Switches for the heated seats are nestled on the floor in the hollow between the seats. The steering wheel does boast controls, but far fewer than on most vehicles I’ve driven in recent years. (Cruise control switches reside on a separate stalk.) Bluetooth connections, a USB port, and many other modern conveniences ship with this simple runabout. It simply doesn’t boast them as loudly as other cars do. And that’s not a bad thing.

image courtesy Toyota

Hockey bag test

Driver legroom isn’t all that the Yaris sacrifices with its, em, “scrappy” dimensions. Aside from a hood so short that the headlights run halfway to the windshield, the hatch is far too small for an adult-sized hockey bag. The “60” portion of the 60-40 folding rear seat went down, I placed my bag where that rear seat was and slid my sticks diagonally through to the back of the front passenger seat (which I had to move forward – I use extenders on my sticks). This car has virtues, but being IKEA-worthy isn’t one of them.

In-cabin technology

Again, simplicity is the order of the day. The layout hasn’t changed much since that prior review I mentioned, except for the rear-view camera. The instrument cluster holds a speedometer flanked by a tachometer to the left and a fuel gauge to the right. A small screen resides in the bottom half of the speedo. The 6.1” touchscreen enables the mod cons (minus Apple CarPlay, which Toyota promises to ship with the 2020 Yaris) in a simplistic setup. Audio comes from six speakers (four in other trim levels).

image courtesy Toyota


Toyota’s 1.5L engine may have modest output (106 hp), but the tall gearing on the 5-speed manual transmission on my tester meant I could keep up in traffic of any sort. when you push the Yaris around corners and on curves, there’s a fun factor you just don’t get in larger vehicles.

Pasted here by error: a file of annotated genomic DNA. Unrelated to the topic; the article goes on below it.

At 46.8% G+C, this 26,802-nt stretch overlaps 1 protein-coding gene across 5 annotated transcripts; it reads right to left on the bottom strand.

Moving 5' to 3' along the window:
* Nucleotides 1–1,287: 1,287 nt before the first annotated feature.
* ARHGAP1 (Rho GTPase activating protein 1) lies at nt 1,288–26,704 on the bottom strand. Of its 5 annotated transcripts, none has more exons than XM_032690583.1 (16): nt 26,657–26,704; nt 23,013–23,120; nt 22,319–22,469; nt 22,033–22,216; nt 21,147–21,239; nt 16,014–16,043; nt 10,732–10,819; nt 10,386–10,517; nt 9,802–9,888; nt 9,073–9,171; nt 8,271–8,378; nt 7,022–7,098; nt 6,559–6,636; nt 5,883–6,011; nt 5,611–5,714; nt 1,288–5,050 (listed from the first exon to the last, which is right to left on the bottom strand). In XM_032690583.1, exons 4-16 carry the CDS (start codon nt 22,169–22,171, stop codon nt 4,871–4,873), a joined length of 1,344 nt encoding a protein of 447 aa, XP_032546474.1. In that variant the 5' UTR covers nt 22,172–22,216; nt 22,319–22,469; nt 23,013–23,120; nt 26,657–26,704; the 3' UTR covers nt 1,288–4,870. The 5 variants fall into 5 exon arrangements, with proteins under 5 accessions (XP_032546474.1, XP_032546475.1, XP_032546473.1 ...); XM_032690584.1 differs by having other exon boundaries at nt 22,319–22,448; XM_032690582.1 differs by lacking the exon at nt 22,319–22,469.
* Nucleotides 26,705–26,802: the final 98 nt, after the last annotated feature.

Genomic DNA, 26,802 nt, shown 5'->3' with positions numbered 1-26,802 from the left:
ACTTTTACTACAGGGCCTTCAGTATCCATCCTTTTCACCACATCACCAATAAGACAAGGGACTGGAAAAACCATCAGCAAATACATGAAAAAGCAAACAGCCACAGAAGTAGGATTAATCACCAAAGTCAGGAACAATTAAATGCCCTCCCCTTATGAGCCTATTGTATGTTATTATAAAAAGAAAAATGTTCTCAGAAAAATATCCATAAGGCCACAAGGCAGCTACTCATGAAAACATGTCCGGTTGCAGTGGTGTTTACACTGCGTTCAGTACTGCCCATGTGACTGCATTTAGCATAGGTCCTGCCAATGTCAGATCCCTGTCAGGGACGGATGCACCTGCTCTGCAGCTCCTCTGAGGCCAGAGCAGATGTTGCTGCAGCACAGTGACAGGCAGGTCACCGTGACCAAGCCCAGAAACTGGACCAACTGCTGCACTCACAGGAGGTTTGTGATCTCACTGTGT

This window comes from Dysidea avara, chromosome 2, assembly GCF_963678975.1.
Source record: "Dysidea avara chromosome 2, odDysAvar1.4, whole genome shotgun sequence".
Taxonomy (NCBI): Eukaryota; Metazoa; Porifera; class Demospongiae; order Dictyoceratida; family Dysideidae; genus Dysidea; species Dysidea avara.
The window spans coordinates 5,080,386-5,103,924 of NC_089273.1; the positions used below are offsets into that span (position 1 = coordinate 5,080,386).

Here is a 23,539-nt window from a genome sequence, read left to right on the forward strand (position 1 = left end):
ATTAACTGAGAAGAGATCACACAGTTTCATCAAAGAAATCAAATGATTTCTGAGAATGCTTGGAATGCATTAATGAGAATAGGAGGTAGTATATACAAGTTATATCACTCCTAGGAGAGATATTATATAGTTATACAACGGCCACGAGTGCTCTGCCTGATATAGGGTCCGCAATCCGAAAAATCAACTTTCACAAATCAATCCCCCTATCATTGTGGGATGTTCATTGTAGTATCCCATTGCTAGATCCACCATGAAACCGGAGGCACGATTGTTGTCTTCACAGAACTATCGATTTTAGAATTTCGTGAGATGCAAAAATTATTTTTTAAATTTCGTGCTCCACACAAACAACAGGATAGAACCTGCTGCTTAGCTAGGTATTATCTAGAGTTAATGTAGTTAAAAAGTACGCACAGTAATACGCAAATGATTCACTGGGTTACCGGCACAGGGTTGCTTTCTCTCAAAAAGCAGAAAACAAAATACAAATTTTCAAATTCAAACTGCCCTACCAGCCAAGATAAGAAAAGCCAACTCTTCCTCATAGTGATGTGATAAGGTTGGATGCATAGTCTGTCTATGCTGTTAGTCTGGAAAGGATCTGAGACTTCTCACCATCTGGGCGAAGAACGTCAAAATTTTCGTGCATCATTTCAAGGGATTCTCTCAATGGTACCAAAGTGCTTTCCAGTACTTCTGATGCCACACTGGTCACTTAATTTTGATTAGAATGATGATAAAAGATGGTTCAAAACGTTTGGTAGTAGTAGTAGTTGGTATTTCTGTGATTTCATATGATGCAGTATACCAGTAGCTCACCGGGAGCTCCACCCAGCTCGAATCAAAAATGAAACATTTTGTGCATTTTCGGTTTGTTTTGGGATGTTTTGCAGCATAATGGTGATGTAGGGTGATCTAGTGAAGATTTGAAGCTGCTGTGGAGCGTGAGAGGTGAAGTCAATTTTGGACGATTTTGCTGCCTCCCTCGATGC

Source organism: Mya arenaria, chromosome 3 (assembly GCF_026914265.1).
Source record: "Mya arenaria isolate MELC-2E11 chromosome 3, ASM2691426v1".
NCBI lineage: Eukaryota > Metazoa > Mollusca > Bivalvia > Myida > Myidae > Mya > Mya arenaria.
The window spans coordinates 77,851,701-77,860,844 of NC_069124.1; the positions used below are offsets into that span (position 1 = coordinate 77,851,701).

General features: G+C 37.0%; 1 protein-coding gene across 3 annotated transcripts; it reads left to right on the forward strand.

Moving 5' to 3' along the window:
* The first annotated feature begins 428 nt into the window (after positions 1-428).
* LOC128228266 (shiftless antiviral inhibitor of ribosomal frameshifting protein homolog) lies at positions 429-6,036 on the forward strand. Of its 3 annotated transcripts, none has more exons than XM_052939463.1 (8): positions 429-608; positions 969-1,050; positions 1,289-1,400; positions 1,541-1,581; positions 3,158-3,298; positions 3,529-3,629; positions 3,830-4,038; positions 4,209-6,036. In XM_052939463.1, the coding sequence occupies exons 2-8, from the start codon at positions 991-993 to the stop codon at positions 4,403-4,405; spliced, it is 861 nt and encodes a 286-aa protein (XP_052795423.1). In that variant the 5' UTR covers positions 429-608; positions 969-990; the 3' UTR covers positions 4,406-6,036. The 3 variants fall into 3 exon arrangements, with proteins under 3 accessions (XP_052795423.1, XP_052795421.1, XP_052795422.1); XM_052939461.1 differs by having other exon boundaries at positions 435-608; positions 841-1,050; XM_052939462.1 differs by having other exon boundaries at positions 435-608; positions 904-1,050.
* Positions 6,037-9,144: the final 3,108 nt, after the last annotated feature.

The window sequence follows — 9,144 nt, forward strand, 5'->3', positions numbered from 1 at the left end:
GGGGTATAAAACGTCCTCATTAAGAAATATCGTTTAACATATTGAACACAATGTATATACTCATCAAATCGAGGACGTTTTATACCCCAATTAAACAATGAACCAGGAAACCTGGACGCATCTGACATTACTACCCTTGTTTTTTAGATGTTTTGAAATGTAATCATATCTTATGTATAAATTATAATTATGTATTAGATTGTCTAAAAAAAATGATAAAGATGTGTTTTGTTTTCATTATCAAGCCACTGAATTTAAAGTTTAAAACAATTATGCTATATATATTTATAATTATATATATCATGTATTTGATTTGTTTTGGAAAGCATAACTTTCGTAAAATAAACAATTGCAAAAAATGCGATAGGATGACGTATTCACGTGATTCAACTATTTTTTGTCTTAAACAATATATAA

image courtesy Toyota

Winding into tight lanes and squeezing into impossible-looking parallel parking spots amuses me no end, The SE’s stopping power comes from four disc brakes, but on lower trim levels, the rear wheels are outfitted with drum brakes. (I haven’t written that in a long time.)

Like the rest of the family, the Yaris ships with the Toyota Safety Sense bundle of active safety technologies (Pre-Collision System, Lane Departure Alert and Automatic High Beams).

Fuel consumption

The Yaris predictably performs well at the pump, boasting city/highway/combined L/100km consumption numbers of 7.8, 6.5 and 7.2 respectively. Drivers will go far on a full 42-litre tank.

People who buy the Yaris to consume less gas will want to press the “Car” button to the lower left of the touchscreen to keep track of the car’s performance. (Note the “Past Record” icon in the lower left corner of the screen.)

image courtesy Toyota


The 2019 Toyota Yaris 5-Door Hatchback SE starts at $18,605 MSRP (The 3-door SE and 5-door LE models sell for less). My tester, with options and fees, sells for $20,946.40.